Once you understand the various kinds of planting zone map and look at the list of edible plants you love, you might come to realize that a plant you really want to have in your edible landscape doesn't fit the climate that the map says you have. This page is about how to fix that.
For example, you might love bananas. You love the way they look, you love eating them, they are your favorite fruit. But the planting zone map and all your research says they won't grow where you live. It's too cold, it's too dry, it's too windy. What do you do?
Let's think about it:
If you remember, there are various kinds of planting zones:
In our example, the banana is a tropical climate plant. It likes moist heat. That's how it best grows. Frost will kill the exposed leaves, and a hard freeze can kill the whole plant, if it's not established. Too much wind will knock it over. Not enough water and it dies. Poor drainage and it gets root rot. Too hot or too cold and it stops growing.
So if you live in zone 3 or in a wind tunnel or in the desert, does this mean you can't grow bananas? According to the planting zone map ... no, you can't.
But what these maps and numbers are telling you is what the plant needs, and what your general area has. The maps don't know your particular yard, and they don't know how badly you want to grow bananas.
So never fear! There are strategies we can use to help even the worst mismatch of plant lover and their climate.
There are many varieties of a particular plant, and some are better suited to shorter or longer days, colder or hotter weather, or have a shorter or longer growing season. Tomatoes -- originally a tropical fruit -- have varieties that can be grown almost anywhere in the world.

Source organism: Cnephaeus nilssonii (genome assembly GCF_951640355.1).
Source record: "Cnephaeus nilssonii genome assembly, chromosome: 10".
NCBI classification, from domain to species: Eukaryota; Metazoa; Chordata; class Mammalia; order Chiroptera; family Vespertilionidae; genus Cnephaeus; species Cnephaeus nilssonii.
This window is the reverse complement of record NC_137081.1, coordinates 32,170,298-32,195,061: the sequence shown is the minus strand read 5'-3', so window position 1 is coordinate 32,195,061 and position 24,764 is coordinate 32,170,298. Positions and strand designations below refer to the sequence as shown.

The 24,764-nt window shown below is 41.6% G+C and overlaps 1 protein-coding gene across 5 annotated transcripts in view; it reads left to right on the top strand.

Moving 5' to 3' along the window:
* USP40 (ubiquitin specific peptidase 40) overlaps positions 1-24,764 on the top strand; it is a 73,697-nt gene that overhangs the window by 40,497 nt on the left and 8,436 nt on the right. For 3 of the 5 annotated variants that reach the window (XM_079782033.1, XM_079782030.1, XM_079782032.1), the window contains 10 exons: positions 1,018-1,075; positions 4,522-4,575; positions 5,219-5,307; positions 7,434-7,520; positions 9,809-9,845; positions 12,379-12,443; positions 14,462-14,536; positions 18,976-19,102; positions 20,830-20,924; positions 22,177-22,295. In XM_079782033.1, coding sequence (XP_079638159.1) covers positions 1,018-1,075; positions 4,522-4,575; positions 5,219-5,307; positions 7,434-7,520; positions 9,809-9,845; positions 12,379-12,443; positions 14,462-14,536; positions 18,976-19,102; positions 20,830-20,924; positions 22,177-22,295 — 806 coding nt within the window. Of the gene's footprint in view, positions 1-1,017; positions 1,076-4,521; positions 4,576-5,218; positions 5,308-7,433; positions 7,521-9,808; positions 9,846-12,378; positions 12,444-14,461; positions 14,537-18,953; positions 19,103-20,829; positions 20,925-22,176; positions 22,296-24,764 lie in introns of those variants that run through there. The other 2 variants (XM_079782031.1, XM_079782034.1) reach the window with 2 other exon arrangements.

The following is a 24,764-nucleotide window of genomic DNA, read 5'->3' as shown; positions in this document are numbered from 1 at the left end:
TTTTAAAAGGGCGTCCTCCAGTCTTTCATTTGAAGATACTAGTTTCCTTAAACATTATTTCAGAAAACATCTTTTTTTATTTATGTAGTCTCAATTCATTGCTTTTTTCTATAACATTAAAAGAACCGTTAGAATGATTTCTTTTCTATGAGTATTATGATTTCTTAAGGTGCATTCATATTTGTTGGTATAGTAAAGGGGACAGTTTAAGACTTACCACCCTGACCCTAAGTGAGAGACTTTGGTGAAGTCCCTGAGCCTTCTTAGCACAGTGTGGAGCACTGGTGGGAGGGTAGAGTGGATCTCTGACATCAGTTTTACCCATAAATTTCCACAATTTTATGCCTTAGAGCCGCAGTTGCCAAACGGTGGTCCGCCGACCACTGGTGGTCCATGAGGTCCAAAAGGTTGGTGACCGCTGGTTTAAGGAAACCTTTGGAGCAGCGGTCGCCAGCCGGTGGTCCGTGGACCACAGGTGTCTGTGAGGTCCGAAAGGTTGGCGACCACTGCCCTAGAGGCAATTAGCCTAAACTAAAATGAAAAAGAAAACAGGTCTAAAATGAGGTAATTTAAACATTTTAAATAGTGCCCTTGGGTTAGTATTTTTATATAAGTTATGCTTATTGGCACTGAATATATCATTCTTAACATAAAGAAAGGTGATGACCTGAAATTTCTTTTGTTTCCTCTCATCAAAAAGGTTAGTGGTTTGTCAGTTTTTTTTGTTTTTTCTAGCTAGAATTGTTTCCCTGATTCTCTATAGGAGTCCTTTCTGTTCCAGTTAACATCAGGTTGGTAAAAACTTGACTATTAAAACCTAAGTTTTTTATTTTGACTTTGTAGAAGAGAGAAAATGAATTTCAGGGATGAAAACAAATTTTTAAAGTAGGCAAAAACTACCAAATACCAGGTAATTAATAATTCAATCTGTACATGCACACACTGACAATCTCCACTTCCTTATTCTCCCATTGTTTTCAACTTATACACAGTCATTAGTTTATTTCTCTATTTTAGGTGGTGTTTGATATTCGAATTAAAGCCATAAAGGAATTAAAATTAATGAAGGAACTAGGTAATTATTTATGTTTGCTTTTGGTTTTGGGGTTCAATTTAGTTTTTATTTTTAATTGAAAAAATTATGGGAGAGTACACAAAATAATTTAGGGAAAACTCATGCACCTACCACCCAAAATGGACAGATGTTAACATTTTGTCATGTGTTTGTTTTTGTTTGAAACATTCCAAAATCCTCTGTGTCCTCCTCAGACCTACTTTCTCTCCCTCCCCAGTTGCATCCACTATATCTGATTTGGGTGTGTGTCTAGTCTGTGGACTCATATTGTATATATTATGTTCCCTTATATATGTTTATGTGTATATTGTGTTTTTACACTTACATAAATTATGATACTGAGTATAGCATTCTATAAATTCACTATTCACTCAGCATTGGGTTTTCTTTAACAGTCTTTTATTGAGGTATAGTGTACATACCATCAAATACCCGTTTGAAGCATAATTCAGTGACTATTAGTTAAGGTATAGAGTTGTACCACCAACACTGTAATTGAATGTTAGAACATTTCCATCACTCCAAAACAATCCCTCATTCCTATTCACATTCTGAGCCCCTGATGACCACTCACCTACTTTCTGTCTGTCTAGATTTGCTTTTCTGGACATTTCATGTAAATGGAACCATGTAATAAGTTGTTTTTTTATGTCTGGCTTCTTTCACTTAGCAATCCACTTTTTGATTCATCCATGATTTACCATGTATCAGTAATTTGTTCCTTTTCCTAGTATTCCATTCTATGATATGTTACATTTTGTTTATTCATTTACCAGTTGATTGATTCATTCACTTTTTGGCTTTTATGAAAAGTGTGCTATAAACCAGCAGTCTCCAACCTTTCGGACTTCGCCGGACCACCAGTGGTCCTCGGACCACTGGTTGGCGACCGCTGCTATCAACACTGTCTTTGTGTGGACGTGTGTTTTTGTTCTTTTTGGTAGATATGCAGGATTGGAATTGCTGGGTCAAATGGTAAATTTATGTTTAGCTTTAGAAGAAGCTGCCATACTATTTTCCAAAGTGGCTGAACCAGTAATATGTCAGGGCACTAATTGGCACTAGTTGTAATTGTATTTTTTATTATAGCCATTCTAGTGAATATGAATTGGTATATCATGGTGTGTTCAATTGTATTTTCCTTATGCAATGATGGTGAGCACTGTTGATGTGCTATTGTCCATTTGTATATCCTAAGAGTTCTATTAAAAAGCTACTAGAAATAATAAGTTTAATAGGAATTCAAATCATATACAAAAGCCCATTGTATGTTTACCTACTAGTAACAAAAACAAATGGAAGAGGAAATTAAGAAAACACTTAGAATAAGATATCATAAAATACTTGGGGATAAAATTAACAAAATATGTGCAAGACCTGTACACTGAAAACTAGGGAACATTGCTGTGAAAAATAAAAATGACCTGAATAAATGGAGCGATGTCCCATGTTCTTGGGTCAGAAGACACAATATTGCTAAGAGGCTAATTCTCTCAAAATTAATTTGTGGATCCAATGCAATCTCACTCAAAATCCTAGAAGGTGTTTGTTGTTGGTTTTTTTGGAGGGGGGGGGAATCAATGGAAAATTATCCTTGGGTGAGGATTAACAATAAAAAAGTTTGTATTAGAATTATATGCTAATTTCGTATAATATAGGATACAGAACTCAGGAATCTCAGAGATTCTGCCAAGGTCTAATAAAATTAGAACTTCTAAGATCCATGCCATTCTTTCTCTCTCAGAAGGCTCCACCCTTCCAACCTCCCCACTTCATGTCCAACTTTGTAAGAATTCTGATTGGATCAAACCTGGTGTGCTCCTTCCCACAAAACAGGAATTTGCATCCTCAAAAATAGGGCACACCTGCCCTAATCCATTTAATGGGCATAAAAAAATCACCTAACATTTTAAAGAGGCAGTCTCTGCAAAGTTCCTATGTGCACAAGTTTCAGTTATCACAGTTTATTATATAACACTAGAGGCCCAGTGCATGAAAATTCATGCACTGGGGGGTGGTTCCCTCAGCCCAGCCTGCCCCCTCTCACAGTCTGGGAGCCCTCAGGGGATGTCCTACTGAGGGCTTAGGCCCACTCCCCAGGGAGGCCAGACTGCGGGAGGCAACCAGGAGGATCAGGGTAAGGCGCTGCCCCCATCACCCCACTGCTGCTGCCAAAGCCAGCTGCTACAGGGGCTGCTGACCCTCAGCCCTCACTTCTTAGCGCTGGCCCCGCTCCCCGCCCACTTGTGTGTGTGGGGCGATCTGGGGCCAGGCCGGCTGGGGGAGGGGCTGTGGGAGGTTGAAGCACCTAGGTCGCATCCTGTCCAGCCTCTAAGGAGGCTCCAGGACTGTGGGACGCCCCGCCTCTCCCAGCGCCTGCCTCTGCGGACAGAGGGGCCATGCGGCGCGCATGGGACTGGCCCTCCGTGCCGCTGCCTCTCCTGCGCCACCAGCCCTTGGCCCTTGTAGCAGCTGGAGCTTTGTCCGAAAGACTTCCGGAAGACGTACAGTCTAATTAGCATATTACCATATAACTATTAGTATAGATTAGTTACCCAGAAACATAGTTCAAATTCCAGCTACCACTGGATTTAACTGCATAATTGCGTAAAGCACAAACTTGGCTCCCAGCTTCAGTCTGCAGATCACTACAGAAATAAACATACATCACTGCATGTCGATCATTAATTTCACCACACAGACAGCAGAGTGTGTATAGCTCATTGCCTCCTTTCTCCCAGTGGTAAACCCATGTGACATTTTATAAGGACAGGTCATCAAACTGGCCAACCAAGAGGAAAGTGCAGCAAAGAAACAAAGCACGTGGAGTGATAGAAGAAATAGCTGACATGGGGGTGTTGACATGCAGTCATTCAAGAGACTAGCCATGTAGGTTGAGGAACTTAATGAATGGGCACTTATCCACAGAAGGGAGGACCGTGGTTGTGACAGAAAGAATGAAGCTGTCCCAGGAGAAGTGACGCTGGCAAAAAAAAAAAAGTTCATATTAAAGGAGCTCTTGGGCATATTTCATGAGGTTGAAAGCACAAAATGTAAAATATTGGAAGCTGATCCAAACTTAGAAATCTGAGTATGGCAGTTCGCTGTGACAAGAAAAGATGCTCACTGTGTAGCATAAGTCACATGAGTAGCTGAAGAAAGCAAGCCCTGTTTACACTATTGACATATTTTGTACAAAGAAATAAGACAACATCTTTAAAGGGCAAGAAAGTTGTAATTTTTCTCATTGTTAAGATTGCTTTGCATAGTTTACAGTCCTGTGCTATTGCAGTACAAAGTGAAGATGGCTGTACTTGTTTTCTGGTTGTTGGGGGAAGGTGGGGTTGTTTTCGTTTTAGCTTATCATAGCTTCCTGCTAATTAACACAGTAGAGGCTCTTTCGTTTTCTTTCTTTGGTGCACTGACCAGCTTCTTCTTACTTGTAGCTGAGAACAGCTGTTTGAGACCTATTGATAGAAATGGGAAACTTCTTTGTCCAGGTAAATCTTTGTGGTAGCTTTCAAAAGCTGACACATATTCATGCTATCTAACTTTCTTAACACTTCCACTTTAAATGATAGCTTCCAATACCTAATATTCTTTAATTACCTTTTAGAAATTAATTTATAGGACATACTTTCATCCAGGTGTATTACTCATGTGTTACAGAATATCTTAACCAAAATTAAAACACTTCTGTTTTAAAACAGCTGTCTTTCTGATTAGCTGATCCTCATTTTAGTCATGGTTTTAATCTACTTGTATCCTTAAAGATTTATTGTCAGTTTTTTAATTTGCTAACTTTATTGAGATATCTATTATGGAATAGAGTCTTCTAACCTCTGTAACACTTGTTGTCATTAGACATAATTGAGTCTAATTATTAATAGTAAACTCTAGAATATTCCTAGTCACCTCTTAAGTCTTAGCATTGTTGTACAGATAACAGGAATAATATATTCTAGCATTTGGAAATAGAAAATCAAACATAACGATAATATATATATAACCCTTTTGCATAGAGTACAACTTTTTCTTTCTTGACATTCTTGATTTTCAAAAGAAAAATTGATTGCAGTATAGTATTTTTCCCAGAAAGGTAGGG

When you're looking at a particular edible plant, investigate different varieties of the plant. Which one thrives in a climate closest to yours?
If you live in zone 6 on your planting zone map, and you want to grow a plant with a normal range of zones 8-11, and the best one you find is a variety (also called a cultivar) that grows in zone 7, get it. (you might actually want to get two, in case this one dies, so you'll still have one).
Relax, I'll explain.
Microclimatology is the study of microclimates -- the climates of limited areas, such as houses or communities.
Today, we're going to study your yard.
You know your hardiness zone. You know your heat zone. You know your general climate (or what it's supposed to be -- the way the weather has been going, you never can tell anymore). But what we want to look at is your particular piece of property and how it's situated.
If you've already made a map of your property, add this information in. You'll begin to see a pattern as to where certain plants should go.
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